9.  Doers value culture over commendation.   Doers don’t generally care about titles, but they do care about your actions and your history.  If someone introduces himself with a long and calculated title, you can almost watch as a doers eyes glaze over.  Doers look to people to prove their worth and create an expectation of productivity.  If that productivity comes from people with a fancy title- great.  If productivity comes from people that are just “Sally or Joe from down the street”- great.  Remember, doers value getting things done, and care little about the style points of how they got there.
10.  Doers take calculated risks.  Doers are generally the first ones in a project.  They aren’t trying to replicate things that have previously been done, because they are learning from past mistakes while taking advantage of modern opportunities.  A creative approach to problem solving, threat mitigation or opportunity fulfillment drives doers to push themselves, their community, the business they represent or their organization to new tasks.  The concept of taking calculated risks can make associations with doers uncomfortable for those that are trying to simply exist within the status quo without doing anything controversial.  For some, standing out simply makes someone a target.  For the doer, standing out is how growth occurs.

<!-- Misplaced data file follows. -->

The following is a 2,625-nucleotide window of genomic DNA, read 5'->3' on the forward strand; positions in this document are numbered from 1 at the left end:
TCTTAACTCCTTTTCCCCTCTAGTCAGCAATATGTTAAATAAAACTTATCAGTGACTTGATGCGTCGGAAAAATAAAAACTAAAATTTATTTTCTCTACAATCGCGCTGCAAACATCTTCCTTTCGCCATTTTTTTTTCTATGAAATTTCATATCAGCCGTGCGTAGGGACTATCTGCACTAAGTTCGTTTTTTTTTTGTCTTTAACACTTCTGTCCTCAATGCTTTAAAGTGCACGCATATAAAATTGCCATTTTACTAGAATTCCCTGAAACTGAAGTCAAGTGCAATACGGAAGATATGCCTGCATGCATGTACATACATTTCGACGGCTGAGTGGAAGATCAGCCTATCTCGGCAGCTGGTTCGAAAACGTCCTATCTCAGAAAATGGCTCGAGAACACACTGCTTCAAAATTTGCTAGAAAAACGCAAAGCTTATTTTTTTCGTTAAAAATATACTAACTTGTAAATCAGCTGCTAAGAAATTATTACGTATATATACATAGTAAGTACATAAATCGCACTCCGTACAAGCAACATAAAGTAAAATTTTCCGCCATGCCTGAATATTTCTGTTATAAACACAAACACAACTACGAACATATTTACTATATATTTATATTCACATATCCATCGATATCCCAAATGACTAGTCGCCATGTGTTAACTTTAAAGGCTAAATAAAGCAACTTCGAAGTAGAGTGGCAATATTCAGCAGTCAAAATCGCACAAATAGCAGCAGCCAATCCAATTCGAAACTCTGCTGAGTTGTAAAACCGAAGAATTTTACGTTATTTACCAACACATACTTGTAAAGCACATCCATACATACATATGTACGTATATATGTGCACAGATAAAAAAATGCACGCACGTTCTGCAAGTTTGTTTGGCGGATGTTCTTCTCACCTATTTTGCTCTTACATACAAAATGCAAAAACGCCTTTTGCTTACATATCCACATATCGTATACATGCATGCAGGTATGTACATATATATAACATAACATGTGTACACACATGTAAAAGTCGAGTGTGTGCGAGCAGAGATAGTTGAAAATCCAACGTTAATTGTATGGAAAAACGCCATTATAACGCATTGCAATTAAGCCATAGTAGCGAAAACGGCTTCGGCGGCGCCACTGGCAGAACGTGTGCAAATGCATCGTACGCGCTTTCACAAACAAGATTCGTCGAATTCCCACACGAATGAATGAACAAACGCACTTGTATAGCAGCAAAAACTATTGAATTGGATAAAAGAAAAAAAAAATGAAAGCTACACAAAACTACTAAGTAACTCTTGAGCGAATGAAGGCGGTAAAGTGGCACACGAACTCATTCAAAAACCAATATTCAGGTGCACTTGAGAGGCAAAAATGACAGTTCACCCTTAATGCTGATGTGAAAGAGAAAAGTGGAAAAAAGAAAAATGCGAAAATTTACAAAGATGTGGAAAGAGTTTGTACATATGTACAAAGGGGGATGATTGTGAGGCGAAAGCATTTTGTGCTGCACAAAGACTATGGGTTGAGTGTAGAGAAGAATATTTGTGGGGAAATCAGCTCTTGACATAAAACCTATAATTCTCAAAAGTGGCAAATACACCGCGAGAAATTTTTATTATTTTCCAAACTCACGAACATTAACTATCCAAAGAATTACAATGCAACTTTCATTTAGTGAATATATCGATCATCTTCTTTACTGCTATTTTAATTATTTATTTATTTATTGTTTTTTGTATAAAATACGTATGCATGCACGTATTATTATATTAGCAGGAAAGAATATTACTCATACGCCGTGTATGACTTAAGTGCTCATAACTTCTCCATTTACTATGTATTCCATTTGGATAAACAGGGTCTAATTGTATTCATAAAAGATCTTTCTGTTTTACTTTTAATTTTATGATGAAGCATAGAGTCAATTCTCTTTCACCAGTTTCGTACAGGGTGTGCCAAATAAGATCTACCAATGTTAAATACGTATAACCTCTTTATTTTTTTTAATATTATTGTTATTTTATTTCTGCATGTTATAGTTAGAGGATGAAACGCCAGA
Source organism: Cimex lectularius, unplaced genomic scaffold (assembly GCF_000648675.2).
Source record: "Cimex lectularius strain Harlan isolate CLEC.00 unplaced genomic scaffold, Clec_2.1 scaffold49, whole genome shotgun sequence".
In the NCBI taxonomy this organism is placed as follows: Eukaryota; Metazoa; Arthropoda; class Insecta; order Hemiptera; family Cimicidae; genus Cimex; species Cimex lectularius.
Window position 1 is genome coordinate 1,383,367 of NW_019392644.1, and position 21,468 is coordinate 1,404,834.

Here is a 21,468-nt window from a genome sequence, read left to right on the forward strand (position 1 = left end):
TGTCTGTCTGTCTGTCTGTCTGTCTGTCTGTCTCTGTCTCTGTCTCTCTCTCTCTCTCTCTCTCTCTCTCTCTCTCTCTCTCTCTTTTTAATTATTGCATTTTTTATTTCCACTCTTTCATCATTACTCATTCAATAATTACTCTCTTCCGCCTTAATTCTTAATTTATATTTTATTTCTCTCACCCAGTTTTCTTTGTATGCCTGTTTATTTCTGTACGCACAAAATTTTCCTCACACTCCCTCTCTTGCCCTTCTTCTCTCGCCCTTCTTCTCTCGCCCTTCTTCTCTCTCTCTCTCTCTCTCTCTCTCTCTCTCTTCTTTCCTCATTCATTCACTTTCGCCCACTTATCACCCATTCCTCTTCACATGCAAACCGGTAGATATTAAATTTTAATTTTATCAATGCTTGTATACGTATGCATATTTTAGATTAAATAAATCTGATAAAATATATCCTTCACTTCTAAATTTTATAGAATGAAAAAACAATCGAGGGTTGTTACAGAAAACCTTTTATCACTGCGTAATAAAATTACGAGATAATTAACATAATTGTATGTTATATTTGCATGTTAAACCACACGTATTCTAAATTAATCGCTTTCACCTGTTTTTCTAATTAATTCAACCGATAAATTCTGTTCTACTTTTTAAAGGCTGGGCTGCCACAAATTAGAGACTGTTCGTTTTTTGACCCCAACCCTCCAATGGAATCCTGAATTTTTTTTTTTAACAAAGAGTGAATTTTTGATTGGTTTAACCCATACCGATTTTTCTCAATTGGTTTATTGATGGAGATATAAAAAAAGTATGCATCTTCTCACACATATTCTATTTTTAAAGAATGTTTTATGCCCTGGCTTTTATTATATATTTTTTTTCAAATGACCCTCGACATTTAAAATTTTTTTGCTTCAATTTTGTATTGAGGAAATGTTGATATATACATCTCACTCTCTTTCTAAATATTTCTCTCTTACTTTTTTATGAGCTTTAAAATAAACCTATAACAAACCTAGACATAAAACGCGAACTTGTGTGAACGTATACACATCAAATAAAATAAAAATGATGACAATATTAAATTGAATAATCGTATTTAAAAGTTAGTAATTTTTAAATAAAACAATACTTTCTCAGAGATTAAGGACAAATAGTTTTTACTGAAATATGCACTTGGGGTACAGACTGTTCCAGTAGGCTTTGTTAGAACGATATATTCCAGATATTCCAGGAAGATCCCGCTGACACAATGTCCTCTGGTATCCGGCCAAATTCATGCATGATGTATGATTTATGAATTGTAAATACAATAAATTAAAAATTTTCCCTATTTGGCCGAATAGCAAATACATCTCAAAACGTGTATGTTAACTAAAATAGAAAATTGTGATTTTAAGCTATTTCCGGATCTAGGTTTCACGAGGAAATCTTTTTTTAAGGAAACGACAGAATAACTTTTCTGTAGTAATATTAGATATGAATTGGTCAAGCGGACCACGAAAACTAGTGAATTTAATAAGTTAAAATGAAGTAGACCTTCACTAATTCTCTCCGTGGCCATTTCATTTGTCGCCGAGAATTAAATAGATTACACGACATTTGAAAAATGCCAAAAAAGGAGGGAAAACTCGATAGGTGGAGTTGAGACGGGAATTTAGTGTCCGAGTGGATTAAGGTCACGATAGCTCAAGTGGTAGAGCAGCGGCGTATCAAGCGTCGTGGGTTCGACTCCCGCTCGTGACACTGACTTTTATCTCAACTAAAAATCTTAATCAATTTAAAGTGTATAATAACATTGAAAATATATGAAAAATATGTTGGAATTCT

Identifying doers in your circle of work, organizational affiliation or community can assist you in accomplishing goals- IF you understand their psychology.  By putting doers in positions where they can succeed and feel productive, you can help generate growth.  Anyone can talk, dream, “brainstorm” or whatever the buzzword of the day is- but it takes a special personality to take abstract concepts and convert them into tangible actions.  Through appropriate identification, assistance and placement of individuals, we can actually get things done.